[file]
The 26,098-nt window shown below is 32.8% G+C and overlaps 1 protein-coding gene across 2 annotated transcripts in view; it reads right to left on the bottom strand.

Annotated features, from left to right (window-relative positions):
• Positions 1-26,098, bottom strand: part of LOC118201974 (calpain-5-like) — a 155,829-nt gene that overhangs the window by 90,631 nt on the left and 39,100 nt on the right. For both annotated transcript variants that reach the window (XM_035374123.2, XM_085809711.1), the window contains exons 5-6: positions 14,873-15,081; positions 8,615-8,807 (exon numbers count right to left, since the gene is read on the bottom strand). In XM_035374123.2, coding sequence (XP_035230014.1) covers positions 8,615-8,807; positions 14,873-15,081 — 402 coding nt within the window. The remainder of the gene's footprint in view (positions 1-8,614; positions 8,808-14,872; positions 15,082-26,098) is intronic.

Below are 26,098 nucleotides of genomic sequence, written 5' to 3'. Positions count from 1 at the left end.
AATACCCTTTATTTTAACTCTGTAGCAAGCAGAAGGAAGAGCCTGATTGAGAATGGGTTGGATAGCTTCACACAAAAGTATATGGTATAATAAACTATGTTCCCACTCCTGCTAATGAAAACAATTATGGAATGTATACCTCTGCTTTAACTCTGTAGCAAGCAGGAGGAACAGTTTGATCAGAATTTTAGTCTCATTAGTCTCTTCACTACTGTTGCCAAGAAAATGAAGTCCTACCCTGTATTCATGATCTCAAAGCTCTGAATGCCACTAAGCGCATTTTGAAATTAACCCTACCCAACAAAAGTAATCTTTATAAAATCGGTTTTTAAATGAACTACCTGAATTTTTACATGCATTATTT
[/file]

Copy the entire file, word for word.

The 26,098-nt window shown below is 32.8% G+C and overlaps 1 protein-coding gene across 2 annotated transcripts in view; it reads right to left on the bottom strand.

Annotated features, from left to right (window-relative positions):
• Positions 1-26,098, bottom strand: part of LOC118201974 (calpain-5-like) — a 155,829-nt gene that overhangs the window by 90,631 nt on the left and 39,100 nt on the right. For both annotated transcript variants that reach the window (XM_035374123.2, XM_085809711.1), the window contains exons 5-6: positions 14,873-15,081; positions 8,615-8,807 (exon numbers count right to left, since the gene is read on the bottom strand). In XM_035374123.2, coding sequence (XP_035230014.1) covers positions 8,615-8,807; positions 14,873-15,081 — 402 coding nt within the window. The remainder of the gene's footprint in view (positions 1-8,614; positions 8,808-14,872; positions 15,082-26,098) is intronic.

Below are 26,098 nucleotides of genomic sequence, written 5' to 3'. Positions count from 1 at the left end.
AATACCCTTTATTTTAACTCTGTAGCAAGCAGAAGGAAGAGCCTGATTGAGAATGGGTTGGATAGCTTCACACAAAAGTATATGGTATAATAAACTATGTTCCCACTCCTGCTAATGAAAACAATTATGGAATGTATACCTCTGCTTTAACTCTGTAGCAAGCAGGAGGAACAGTTTGATCAGAATTTTAGTCTCATTAGTCTCTTCACTACTGTTGCCAAGAAAATGAAGTCCTACCCTGTATTCATGATCTCAAAGCTCTGAATGCCACTAAGCGCATTTTGAAATTAACCCTACCCAACAAAAGTAATCTTTATAAAATCGGTTTTTAAATGAACTACCTGAATTTTTACATGCATTATTT